Director Jack Sholder remembers “THE HIDDEN,” playing Chicago this weekendFearful Features,Movies/TV,News Brian Kirst
Movies like ALONE IN THE DARK and A NIGHTMARE ON ELM STREET 2: FREDDY’S REVENGE have secured eclectic director Jack Sholder a permanent position in many a genre fan’s horror hall of fame. But, Sholder, whose less recognizable yet enjoyable credits include WISHMASTER 2: EVIL NEVER DIES, ARACHNID and the killer-shark telemovie 12 DAYS OF TERROR, is especially and justifiably proud of his work on 1987’s THE HIDDEN, New Line Cinema’s popular science fiction/action/horror hybrid.
Written by Jim Kouf under the pseudonym Bob Hunt, THE HIDDEN stars TWIN PEAKS’ Kyle MacLachlan as an alien in human form who teams with LA cop Michael Nouri to track a vicious extraterrestrial that takes control of a succession of human hosts to wage a campaign of destruction and murder. On the eve of his guest appearance at Chicago’s Sci-Fi Spectacular this weeken, where THE HIDDEN will be screened (see details below), Sholder reminisced with FANGORIA about his efforts to make an emotional impact with THE HIDDEN, his biggest on-set difficulty and working on projects with prized performers like Jack Palance.
FANGORIA: You had already proven yourself as an editor on THE BURNING and a writer on ALONE IN THE DARK before taking on THE HIDDEN. Did New Line Cinema utilize these skills, or were you more of a director for hire on the project?
JACK SHOLDER: I was involved in shaping it. When I did NIGHTMARE ON ELM STREET 2, I was basically a director for hire. I did whatever a director-for-hire does, but with THE HIDDEN, I saw the film a little differently than the script initially was. It was written as kind of a romp. There was another director attached who was pretty much that kind of filmmaker, a straight-on action, shoot-’em-up type. I saw it as more than that.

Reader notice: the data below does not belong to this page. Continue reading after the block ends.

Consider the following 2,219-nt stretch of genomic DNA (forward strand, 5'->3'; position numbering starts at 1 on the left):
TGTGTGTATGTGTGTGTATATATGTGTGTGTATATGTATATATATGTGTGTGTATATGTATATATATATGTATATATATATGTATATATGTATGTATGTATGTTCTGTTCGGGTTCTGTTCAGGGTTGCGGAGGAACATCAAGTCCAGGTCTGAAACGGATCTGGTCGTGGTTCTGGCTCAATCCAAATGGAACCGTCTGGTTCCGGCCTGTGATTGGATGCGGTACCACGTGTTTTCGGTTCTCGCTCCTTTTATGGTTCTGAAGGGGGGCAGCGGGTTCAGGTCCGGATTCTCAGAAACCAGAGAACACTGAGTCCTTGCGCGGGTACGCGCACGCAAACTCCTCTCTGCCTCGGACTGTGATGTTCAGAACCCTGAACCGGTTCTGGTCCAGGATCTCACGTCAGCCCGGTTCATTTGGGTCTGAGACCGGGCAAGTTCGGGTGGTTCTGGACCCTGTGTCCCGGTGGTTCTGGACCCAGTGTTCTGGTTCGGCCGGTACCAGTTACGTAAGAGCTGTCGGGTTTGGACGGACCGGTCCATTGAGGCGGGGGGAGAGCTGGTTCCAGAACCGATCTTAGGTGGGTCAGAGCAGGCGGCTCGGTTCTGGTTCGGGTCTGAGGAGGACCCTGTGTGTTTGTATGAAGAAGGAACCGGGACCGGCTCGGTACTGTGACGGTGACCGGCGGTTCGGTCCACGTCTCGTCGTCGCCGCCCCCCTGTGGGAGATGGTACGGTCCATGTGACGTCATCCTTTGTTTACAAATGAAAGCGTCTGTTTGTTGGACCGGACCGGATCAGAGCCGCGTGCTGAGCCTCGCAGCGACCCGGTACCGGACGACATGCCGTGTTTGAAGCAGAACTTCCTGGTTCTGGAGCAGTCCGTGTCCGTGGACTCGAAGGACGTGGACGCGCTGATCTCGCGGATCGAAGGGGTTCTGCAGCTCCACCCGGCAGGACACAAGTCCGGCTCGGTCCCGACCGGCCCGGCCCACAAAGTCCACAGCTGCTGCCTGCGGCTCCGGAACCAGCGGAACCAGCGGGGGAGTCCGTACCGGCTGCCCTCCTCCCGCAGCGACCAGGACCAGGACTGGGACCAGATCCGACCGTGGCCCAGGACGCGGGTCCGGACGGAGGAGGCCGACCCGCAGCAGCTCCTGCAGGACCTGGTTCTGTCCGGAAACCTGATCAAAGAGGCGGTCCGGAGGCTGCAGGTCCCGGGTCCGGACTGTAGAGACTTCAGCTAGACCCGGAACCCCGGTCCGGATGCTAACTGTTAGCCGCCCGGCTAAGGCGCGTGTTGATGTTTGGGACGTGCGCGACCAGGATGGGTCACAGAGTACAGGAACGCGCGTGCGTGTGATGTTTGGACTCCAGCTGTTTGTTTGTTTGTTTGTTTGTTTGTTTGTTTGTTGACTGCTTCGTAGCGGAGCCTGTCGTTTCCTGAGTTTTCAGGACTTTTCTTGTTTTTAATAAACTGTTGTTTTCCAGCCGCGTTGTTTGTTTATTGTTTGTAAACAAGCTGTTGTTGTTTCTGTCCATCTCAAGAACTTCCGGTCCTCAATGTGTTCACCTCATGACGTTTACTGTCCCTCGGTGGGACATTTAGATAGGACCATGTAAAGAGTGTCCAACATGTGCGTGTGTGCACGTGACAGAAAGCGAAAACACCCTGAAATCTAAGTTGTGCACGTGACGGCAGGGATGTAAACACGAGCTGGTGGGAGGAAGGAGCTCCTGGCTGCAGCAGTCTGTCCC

FANG: What was that vision, specifically?
SHOLDER: I thought there was a very compelling story there. It was really about what it meant to be human. You had these two aliens, and with them you could focus on what it means to be a good person and what it means to be a bad one. I wanted to shape it in that direction. The writer, Jim Kouf, had wanted to direct it, but since he wasn’t, he simply wasn’t interested in doing anything more than selling it. So I actually did a rewrite. The that I did mainly involved the characters. I added the whole thing with the Detective Beck’s family and the little girl. In the original, Beck was married and there was a scene with his wife, but I felt they just had a breezy relationship and wanted them to have something stronger, so I added their daughter. That was my major contribution. I mean, it was a really good script. Most of what you see is what Jim Kouf wrote, but I sort of beefed up that end.
Then I emphasized the whole thing about the aliens finding themselves in these suits, which are basically human bodies. I honestly don’t recall if it was always in the script or not, but I have a lot of scenes where the aliens look at themselves in the mirror just see what they jumped into. Even the dog—there’s that one shot where you see the dog looking in the mirror, and that usually gets the biggest laugh in the whole movie. But it’s a good laugh, because it’s based on something.
FANG: Did your influence extend to the action sequences, too?
SHOLDER: The car chase, I kind of put my own spin on that as well. There was this elaborate bank robbery that started off the story [in the script], but New Line didn’t want to do it. They felt it wasn’t a bank-robbery movie and didn’t want to spend the money on it. They kind of saw it as a horror film, while I saw it as a cop-thriller-science fiction deal. So I thought, wouldn’t it be cool, rather than starting with the robbery, to just begin with the guy walking out of the bank, holding the sack of money, and people start shooting at him. Then we go into the car chase. When we saw the film cut together, though, it just didn’t feel like a strong opening, and we decided we somehow needed to do the robbery—but again, they didn’t want to spend a lot of money.
So I said, “Hey, why don’t we set up the camera like it’s a surveillance unit, and we’ll do the whole thing in one shot.” They said, “OK! That’s good!” We found a bank that had recently gone out of business, and that’s what we did. That was another departure from the script, but it wasn’t anything I wrote in. It was just the way things happened, but I think it works really well for the film.